In 'Deep Impact,' 'Armageddon,' asteroids threaten Earth. Which film was more realistic? NASA scientists weigh in.
Wait, are you saying Hollywood had asteroid science wrong the whole time?
In the summer of 1998, Hollywood offered up not one, but two blockbuster films about asteroids hurtling towards Earth.
Released on May 8 of that year, Deep Impact, directed by Mimi Leder, told a story of humanity facing a cataclysmic threat from a deadly asteroid, prompting the U.S. government to build a network of underground shelters for just a select few. Michael Bay’s Armageddon, arriving in theaters seven weeks later on June 30, saw a ragtag team of oil drillers, led by Bruce Willis, embark upon a dangerous mission to save the planet from an incoming, humanity-snuffing asteroid by blowing it up with a nuclear bomb buried in its center.
Now, 25 years after their original releases — and just eight months after DART, the first-ever NASA mission to successfully deflect an asteroid's trajectory in deep space — Yahoo Entertainment has been wondering: Was there any truth in this fiction?
As several NASA scientists tell us, Armageddon's depiction of blowing up an asteroid by planting a nuclear bomb in its core is unrealistic. Their colleagues say that Deep Impact's portrayal of a massive tidal wave wiping out the East Coast is far-fetched.
Here's what else some of the leading minds in asteroid science had to say.
Which film is more scientifically accurate?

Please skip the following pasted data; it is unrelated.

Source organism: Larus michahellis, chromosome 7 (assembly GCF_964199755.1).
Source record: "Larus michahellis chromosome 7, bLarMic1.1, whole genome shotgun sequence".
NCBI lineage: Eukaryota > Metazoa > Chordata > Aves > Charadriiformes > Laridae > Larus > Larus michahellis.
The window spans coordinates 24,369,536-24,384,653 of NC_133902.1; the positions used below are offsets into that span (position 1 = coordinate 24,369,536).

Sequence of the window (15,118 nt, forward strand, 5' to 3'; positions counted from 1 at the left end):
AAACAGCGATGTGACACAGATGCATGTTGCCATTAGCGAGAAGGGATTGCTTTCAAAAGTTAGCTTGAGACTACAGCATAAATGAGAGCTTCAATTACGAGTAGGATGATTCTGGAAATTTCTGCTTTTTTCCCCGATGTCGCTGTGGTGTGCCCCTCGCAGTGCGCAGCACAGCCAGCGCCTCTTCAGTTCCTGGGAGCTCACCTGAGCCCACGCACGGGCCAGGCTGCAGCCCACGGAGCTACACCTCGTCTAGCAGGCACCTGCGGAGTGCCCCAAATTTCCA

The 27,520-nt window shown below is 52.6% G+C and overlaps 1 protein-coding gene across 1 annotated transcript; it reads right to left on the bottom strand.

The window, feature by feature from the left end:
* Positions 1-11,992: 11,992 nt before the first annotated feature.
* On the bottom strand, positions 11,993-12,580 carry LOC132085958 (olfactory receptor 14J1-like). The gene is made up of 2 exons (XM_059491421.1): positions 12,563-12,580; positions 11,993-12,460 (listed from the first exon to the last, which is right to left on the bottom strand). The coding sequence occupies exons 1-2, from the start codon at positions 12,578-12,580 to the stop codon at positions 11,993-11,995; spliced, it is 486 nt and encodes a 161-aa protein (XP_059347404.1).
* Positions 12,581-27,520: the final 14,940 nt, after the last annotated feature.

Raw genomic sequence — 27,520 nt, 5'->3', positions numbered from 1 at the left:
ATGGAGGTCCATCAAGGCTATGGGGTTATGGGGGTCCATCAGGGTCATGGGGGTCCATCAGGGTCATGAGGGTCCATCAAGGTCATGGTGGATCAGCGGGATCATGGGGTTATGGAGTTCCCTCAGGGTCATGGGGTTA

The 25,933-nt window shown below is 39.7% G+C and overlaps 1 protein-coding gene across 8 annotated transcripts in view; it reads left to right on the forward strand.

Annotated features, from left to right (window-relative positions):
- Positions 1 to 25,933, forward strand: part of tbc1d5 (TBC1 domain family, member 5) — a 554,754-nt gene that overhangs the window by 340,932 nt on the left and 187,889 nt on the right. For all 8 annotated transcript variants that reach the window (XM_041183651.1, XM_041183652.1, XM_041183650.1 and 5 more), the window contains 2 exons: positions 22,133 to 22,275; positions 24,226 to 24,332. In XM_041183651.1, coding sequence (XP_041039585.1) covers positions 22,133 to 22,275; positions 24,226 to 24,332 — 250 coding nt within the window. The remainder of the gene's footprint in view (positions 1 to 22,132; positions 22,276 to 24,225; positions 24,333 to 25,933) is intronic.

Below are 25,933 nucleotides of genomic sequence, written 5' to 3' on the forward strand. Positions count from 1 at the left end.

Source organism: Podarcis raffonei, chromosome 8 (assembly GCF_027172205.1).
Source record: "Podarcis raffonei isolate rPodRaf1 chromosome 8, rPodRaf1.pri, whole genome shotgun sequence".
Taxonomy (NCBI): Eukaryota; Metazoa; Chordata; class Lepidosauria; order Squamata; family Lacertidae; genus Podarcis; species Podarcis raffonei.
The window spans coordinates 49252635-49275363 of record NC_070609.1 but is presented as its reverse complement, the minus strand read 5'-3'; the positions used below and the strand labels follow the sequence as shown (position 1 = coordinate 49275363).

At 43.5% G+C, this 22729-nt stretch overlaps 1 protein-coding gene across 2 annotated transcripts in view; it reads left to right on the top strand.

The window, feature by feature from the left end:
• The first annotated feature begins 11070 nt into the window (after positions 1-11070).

Phil Plait, an American astronomer who has worked with NASA on the Hubble telescope, says Deep Impact is by far the most “science-based” of the two.
In fact, he says, some scenes in the film aren’t far off from reality. There's one moment when scientists tether a spaceship to the threatening comet before planting nuclear bombs in its core, hoping the explosion diverts it from its collision course. Nuclear bombs aside, that method is strikingly similar to one used back in September 2016, when the Philae Lander became the first man-made structure to land on the surface of a comet to retrieve images and data.
Seth Jacobson, a planetary scientist and assistant professor at the University of Michigan, agrees that Deep Impact is the more science-based film, but says, “It's not clear to me why burying a bomb in an asteroid would be a good strategy in the first place. This just wouldn’t happen.”
Plait agreed that "the biggest mistake in most asteroid movies" is characters believing that it's a good idea to blow up an asteroid. "In reality, the better thing is to make sure it never hits us," as was accomplished with the recent DART mission through the use of a kinetic impactor — a spacecraft that worked like a big slingshot to redirect its course.
Besides, "blowing up asteroids is harder than most people think," notes William Bottke, head of the Department of Space Studies at the Southwest Research Institute.
Even if one succeeded at using a nuclear bomb to blow up an asteroid, he says, the heat from the blast would vaporize material on the surface and expand violently, ultimately pushing on the rock and turning it from a very, very fast asteroid, or "bullet," to a deadly "shotgun blast."
And then there was the late Jay Melosh, an American geophysicist who specialized in impact cratering, who proposed a way to deflect asteroids without bombs.
"He argued we could fly to the asteroid and use a large optical surface to concentrate solar energy onto a small point on the asteroid," Bottke says. "This would vaporize the rock instantaneously in a fashion not so different from using the sun and a magnifying glass to burn a piece of paper. By carefully choosing your spots, you could create a rock comet and slowly move the asteroid onto a different trajectory."